Photograph: Washington, LA Main Street (Carola Lillie Hartley Collection)
Carola Lillie Hartley
Publisher and contributing writer
The photo from the past today is from Washington, LA, in St. Landry Parish. It shows a view of Main Street in the early years of the 20th Century. The second building to the right in the photo is the Washington State Bank. A little further down, also to the right, is the Leon Wolff Store, and just across Main Street, to the left, is the Max Klaus Store. (Maybe some of our readers many know the names of some of the other buildings shown on Main Street in this photo. Please let us know if you do — email firstname.lastname@example.org.)
Called the Steamboat town, Washington has a long and fascinating history.
Known as one of Louisiana’s historic places, it was first settled as part of the Poste des Opelousas in the 18th century. The land where Washington is located today was originally part of a land grant deeded to Jacques Courtableau, one of the area’s first settlers. The waterway that runs through the town, first called the Opelousas River, was renamed Bayou Courtableau in his honor.
Later the community was known as Church’s Landing since the Catholic Church that served the Opelousas Poste was built there in 1774. By the early 1800s the original Jacques Courtableau land grant was passed on to the “guardian of the church,” and in 1822 the land was divided into lots and sold.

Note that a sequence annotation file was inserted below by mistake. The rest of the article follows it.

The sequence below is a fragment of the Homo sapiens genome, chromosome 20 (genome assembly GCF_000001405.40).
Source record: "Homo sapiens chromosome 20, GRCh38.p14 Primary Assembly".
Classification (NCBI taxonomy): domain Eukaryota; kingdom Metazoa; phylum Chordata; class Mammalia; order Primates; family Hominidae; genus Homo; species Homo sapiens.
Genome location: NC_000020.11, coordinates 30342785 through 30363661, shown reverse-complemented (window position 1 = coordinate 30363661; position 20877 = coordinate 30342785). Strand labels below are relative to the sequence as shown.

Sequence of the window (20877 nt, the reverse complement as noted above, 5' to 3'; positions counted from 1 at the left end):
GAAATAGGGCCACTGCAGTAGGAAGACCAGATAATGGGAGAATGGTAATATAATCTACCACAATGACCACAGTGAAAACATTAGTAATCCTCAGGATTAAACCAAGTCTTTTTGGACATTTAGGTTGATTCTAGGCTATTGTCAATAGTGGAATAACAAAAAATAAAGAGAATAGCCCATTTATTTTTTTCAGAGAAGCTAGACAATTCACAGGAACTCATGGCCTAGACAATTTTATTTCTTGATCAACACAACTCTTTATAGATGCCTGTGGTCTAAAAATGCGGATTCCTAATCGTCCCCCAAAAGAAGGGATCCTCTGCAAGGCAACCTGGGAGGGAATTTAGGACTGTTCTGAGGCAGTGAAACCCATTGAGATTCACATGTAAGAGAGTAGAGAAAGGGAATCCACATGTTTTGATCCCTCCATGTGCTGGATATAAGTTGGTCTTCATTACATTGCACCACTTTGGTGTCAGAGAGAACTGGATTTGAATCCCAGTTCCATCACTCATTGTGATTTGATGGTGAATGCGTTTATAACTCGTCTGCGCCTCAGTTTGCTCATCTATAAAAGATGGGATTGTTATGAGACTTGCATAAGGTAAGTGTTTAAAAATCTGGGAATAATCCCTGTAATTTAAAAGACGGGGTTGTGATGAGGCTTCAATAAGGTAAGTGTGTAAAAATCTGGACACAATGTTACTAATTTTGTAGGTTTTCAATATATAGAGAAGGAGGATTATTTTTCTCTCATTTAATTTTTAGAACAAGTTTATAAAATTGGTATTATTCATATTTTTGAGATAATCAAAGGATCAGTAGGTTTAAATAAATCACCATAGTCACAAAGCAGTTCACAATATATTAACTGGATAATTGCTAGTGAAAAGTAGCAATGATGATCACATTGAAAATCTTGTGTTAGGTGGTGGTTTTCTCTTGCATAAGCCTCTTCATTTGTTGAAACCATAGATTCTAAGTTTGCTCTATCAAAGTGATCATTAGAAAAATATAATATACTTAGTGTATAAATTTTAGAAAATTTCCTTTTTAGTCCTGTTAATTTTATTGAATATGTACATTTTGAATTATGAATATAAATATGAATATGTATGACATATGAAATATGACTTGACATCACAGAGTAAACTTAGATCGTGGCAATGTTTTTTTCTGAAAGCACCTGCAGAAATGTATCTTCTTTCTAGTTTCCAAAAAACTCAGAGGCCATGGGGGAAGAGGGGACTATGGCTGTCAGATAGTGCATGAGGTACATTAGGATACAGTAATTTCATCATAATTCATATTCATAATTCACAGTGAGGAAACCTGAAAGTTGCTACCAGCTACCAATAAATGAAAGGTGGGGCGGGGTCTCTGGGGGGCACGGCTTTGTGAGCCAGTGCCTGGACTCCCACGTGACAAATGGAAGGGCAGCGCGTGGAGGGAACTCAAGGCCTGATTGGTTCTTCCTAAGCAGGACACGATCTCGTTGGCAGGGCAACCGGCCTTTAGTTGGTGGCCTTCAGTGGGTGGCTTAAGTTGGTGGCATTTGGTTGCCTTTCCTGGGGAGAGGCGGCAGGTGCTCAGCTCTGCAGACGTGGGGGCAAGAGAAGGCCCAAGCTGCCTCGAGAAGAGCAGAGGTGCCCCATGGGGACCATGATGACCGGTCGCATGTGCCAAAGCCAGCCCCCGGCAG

In 1835, Washington was officially incorporated, named for the first president of the United States. At that time Washington was a bustling steamboat town. It was important to the state’s economy with cotton, cattle, sugar, and molasses shipped from its port to other parts of the state and the country. During that era Washington was considered the largest steamboat port between New Orleans and St. Louis, Missouri. The first steamboat left Washington in 1832. The coming of the railroad to the area in the late 1800s hurt the steamboat industry, and the town’s seven decade steamboat era came to an end. As the story goes, the last steamboat left Washington in May of 1900.
Today the entire town of Washington is listed as a historic district on the National Register of Historic Places. The town contains wonderful examples of Louisiana architecture, from board and batten cottages to towering plantation homes. Brick commercial buildings dot the downtown landscape, still maintaining their 19th century ornamental storefronts. Large oak trees, many recorded on the register of the Louisiana Oak Society, can be seen in many parts of the town and its surrounding area.